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For patients with drug-resistant epilepsy and in whom targetted neurosurgery is not a viable option, disconnecting certain pathways in the frontal lobe may improve and prolong seizure-free life.

Brain Networks Involved in Epileptic Seizures Identified

Surgically disconnecting specific networks in the brain may help patients live epilepsy-free for a longer time

University College London
Published:Apr 18, 2023
|2 min read
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Researchers at the University College London (UCL) Queen Square Institute of Neurology have discovered a network of connections in the brain linked to seizures in people with epilepsy. The team believes that its findings, published in Brain, will help redesign neurological operations for patients whose epilepsy can’t be controlled by medication.

By disconnecting certain pathways in the frontal lobe, patients may be able to enjoy long-lasting freedom from seizures.

There are 500,000 people in the UK with epilepsy and 50 million people have the condition worldwide. But one in three cannot control their epilepsy with medication. For those patients where the source of epilepsy can be pinpointed, neurosurgery can be curative. However, currently, only around 30 percent of patients remain seizure-free in the frontal lobe in the long term.

The team analyzed MRI scans of 47 patients who had received surgery to their frontal lobes for epilepsy, years earlier. They found that patients had longer-term seizure freedom when nerve pathways in the brain that link the frontal lobe to deep brain structures like the thalamus and striatum (which are responsible for relaying sensory and motor signals, motor control, emotion, and reward) were disconnected. Around 88 percent of patients were seizure-free after three years and 80 percent at five years, compared to 30 percent, a typical outcome, for epilepsy-treating neurosurgery in the frontal lobe.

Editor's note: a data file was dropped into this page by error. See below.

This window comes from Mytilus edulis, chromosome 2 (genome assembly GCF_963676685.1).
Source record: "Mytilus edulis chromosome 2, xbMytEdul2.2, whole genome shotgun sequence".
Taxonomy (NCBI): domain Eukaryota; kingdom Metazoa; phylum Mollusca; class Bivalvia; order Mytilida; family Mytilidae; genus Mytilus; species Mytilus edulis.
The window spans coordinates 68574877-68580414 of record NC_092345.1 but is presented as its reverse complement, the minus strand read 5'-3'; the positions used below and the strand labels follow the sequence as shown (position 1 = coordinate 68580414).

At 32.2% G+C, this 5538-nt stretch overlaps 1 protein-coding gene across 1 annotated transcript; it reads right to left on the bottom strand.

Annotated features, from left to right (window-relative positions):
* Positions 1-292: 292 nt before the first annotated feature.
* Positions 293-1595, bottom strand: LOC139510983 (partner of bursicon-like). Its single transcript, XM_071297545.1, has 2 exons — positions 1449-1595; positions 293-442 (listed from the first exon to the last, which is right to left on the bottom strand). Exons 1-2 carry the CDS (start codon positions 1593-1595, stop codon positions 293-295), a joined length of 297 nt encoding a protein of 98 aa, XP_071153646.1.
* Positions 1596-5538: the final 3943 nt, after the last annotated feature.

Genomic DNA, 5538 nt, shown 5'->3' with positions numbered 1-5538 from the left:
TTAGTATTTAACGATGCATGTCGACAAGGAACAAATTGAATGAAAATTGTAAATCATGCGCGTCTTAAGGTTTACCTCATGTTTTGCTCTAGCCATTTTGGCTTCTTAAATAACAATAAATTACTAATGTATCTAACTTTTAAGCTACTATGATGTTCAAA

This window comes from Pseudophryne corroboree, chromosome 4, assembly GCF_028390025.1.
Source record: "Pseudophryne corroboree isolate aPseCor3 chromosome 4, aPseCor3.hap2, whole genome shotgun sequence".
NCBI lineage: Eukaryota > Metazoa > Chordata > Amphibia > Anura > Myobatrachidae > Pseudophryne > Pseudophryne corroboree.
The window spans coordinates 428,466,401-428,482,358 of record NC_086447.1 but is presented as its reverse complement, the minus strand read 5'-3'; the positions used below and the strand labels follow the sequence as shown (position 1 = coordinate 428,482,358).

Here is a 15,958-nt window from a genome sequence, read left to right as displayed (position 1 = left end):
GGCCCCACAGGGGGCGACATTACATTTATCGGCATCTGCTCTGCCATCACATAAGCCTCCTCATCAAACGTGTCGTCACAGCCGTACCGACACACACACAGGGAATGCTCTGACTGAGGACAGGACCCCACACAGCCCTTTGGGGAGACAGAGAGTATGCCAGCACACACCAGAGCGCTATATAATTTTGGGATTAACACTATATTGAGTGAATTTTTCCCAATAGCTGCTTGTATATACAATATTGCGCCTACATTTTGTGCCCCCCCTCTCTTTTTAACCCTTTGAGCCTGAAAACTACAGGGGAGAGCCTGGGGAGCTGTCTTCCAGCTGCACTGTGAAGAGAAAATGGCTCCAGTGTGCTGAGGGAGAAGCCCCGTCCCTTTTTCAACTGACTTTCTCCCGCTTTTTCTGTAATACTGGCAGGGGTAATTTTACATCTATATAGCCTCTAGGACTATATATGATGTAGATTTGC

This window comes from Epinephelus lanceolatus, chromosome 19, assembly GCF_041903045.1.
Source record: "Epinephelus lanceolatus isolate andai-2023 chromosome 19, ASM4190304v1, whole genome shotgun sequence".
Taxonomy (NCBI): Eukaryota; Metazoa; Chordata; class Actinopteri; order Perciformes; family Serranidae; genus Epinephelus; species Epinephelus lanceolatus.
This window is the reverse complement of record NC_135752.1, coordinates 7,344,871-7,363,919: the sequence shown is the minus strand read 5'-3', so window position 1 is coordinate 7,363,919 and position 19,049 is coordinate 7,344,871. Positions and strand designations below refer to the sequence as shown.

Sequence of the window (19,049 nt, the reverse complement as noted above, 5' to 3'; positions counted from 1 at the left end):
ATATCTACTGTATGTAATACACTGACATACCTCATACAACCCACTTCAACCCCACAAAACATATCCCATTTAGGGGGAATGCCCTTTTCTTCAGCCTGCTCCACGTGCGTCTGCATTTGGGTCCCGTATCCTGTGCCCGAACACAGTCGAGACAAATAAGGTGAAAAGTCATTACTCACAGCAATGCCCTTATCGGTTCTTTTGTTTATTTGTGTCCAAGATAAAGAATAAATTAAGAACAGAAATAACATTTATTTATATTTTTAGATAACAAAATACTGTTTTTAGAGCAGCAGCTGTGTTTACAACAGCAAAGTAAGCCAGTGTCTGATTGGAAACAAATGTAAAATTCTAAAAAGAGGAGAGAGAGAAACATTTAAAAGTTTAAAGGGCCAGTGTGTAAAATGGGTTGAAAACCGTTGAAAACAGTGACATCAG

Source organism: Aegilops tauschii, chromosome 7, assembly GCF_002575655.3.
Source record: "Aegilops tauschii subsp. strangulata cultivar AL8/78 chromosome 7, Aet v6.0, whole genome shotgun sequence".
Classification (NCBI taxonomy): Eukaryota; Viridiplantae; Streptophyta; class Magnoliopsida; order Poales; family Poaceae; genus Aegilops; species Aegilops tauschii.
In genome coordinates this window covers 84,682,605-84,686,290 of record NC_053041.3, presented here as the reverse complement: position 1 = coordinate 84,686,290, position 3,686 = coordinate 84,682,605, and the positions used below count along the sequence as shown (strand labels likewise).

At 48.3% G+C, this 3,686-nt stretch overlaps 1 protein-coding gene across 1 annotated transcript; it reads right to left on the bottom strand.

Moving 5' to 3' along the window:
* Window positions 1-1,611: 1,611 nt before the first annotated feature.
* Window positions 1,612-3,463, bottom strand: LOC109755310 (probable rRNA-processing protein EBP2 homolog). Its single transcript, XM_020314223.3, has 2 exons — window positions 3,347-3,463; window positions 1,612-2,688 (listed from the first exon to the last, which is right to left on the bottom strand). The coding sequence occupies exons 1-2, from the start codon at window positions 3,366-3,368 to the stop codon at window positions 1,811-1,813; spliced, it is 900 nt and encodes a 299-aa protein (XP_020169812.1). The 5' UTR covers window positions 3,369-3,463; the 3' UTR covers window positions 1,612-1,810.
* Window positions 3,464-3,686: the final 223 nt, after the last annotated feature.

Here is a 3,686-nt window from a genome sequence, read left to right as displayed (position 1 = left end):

Alongside preventing the recurrence of future seizures, the researchers found that cutting the connections did not have any negative effects on language or executive functions.

Davide Giampiccolo, PhD student at UCL Queen Square Institute of Neurology and Cleveland Clinic London and lead author, said, “Neurosurgery can be very effective for people with epilepsy that is not controlled with medication. However, in some patients, seizures recur years after surgery and, until now, it has not been clear why this happens. We now think this might be related to connections in the brain that form a network that gives rise to epileptic seizures. If this is correct, disconnecting this frontal lobe network with surgery could prevent seizures recurring years later.”

Giampiccolo said, “This will allow us to redesign neurosurgical operations and personalize the operations for each patient, ensuring that the right connections are cut. We hope this will lead to a great improvement in the long-term results of epilepsy surgery.”

Tom Shillito, health improvement and research manager, at Epilepsy Action, said, “Neurosurgery can be a really effective treatment for the many people facing the challenges of uncontrolled epilepsy. These can have a huge and often debilitating impact on many aspects of life, from education to employment. However, with only a small number of people remaining free from seizures in the long term following brain surgery, the decision to undergo this invasive operation can be an incredibly difficult one to make.”

“It is exciting that these new findings have seen improved results in giving people long-term freedom from seizures and this is a promising development for people with drug-resistant epilepsy. We hope this can help to empower even more people with epilepsy to make more informed and confident decisions about their future treatment. “We’re looking forward to seeing how this treatment develops, hopefully giving people with epilepsy more hope in gaining greater seizure freedom,” Shillito said.

- This press release was originally published by the University College London website